“Tires are the most important part of the car,” says Shelly Smith, owner of Port Moody Auto & Air. “But they are also the most undervalued. Often people think the tires are OK because they can still see the tread, but it may not be wearing properly.”
Smith encourages people to bring their car into a garage if they’re not sure how to check their tires, since it’s only going to take a few minutes to have a look.
“The problem could even be on the inside of the tire, which you would never see by just looking at them,” says Smith.
Here are common problems associated with poor tire maintenance:
• Using an incorrect tread gauge: You may know there’s a way to measure the depth of a tire tread but not know what it is. Go to a car parts store for a tread-depth gauge. If you measure 4/32 and up, that’s good. Under 4/32 needs replacing.
• Unseen cuts: Cuts that cause air loss, either rapid or slow, can lead to a tire blow out – a very hazardous event, particularly during highway driving. And it’s very complicated to control a vehicle that blows a tire, Smith warns.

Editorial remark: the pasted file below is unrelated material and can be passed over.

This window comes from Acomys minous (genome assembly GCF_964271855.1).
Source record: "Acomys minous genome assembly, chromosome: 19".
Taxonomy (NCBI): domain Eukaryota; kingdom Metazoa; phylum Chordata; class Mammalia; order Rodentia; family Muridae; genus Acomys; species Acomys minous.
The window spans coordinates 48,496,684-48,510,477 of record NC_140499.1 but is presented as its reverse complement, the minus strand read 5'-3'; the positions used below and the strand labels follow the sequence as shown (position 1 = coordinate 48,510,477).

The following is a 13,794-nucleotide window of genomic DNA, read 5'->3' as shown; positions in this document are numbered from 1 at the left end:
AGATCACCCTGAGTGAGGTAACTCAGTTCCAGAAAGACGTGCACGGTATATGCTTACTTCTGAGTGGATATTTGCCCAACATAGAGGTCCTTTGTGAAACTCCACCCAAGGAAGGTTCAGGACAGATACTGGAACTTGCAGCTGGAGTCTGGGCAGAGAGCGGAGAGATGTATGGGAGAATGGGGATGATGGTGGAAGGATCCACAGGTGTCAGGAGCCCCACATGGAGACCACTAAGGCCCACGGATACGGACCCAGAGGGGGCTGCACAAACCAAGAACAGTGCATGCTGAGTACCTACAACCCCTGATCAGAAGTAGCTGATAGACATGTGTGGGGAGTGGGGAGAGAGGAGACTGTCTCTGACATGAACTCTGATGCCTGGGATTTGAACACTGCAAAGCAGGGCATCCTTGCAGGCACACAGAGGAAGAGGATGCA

• Damage on the side of the tire: If you have any kind of damage on the side of the tire, the integrity is compromised. Any kind of puncture, in particular, should be dealt with right away.
• Over-inflation: This causes the tire to be too rounded where it touches the ground, so there is less grip on the road. It will also cause the middle treads to wear more quickly than the outer treads, causing the need for early replacement.
• Under-inflation: This causes the outer treads to wear more quickly and can lead to increasing fuel costs by as much as 15%, because the tire actually has too much grip and causes the engine to work harder.
“If air pressure is problematic because you now have to pay for air or you don’t have a proper gauge, go to a full-service station where they will check it for you,” Smith suggests. The minor extra cost could saves hundreds of dollars – or your life.